The Long Riders' Guild

Long Ride in Central Asia

 by Nicholas Ducret

(Translated from the French by Basha O'Reilly)

In May 2007 I left for the trails of Central Asia, intending to cross Central Asia from Kazakhstan to Afghanistan.  After five months travelling, I reached Kabul at the end of the month of October.

I arrived in the AltaÔ Mountains at the beginning of Spring, and stayed with a Russian friend who is a huntersí guide in the AltaÔ.  A few weeks later, and after having absorbed several litres of vodka, I finally dragged myself away from my mountain refuge to head for the peaks, the trail to faraway mountains which stretch the length of my journey south.  I suddenly found myself all alone with my two horses in the middle of the steppes of Kazakhstan, its dreariness swept by winds.  I turned my back on the beautiful and wide green slopes of the Altai to thrust myself into the enormous area rich in history, legend and the eternal memory of the great conquerors, as if man and land both retained in their memory the indelible marks of a glorious and murderous past.  Land marked by too many things, land burned too often to be able to forget.  So the people drink, feast and sometimes drown in their own history.  As a result of centuries of nomadism, tradition has it that the door is always open to a passing horseman.  The people squat down while one son holds the sheep chosen from the flock.  The old man says a prayer in a deep voice, a litany which flies away in the steppe.  The sheep is killed and eaten and vodka ensures the return of a joyful heart.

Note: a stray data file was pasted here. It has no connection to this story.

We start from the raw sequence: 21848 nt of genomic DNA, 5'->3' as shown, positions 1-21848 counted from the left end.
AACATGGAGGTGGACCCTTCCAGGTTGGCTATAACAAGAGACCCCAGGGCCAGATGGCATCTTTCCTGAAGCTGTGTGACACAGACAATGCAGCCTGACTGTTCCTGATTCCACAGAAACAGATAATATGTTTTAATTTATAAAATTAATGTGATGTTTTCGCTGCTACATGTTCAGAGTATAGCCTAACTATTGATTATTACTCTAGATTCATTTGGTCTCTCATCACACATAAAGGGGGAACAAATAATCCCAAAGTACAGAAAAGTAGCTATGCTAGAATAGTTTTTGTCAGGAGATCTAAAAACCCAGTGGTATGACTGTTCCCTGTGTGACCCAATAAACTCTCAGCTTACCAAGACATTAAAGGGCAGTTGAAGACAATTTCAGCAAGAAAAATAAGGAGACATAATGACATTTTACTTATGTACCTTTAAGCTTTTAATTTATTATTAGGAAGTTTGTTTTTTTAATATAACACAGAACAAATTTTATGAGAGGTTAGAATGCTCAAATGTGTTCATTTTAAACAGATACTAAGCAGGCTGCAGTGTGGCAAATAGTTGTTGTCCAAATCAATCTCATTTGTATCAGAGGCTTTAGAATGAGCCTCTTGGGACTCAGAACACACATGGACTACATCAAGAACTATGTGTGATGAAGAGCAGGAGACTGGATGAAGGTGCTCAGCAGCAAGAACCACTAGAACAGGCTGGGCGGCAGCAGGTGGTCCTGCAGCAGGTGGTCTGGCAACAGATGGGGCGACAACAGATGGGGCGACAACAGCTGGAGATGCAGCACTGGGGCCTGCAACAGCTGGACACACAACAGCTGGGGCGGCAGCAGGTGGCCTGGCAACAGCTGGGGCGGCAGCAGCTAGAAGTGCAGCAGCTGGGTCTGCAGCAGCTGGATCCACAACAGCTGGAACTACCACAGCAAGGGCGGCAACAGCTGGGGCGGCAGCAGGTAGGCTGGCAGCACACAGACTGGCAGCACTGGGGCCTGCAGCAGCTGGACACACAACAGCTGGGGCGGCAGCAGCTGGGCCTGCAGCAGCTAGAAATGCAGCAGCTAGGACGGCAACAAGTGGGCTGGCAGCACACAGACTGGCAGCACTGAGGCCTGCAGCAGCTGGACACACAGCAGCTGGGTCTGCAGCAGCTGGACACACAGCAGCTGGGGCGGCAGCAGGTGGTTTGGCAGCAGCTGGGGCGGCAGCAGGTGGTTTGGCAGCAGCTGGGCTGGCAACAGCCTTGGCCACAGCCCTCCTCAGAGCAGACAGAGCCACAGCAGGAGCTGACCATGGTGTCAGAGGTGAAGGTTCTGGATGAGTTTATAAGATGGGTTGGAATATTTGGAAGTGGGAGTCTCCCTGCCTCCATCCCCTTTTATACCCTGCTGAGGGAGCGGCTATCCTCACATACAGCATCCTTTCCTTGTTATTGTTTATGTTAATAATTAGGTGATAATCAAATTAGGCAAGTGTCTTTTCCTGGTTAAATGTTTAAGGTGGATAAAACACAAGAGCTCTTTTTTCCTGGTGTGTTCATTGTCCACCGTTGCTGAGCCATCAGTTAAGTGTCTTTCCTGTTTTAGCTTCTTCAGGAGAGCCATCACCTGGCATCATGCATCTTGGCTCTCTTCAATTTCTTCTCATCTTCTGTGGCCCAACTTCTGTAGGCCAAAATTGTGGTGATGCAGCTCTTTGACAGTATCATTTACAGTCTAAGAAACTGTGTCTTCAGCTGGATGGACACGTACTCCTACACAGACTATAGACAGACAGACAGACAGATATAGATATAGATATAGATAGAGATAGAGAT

After several weeks I had to tell people I had stomach problems, which pretext saved me from getting plastered every day, and anyway, being drunk on horseback is never a good idea!

Finally the Tien-Shan mountains of Kirghizstan opened up before me, and I entered them along the shores of Lake Issy Kul.  One valley took me up to a snow-covered peak of 13,000 feet.  I stopped for the night in an old control post used by the Red Guards until 1991.  Sometimes, I didnít meet anyone for days, as the shepherds no longer have the courage to come to these far flung corners.  I was most impressed with my horses.  They scrambled courageously across rocks and boulders through these mountains, although sometimes food was had to find at the end of the day.  They showed exceptional endurance and willingness.  Sometimes the peaks turned us into Alpine acrobats, the only choice being to keep going until we found the pass.  The trails were sometimes very dangerous, but the horses followed me with unbounded faith, reminding me of the great responsibility I had for them.  The Ferghana valley now offered us a small respite before attacking the Pamirs.  Not a day passed without somebody inviting me in for tea or to spend the night.  The Kirghiz people are very nice, although they spent most of their time trying to find me a wife!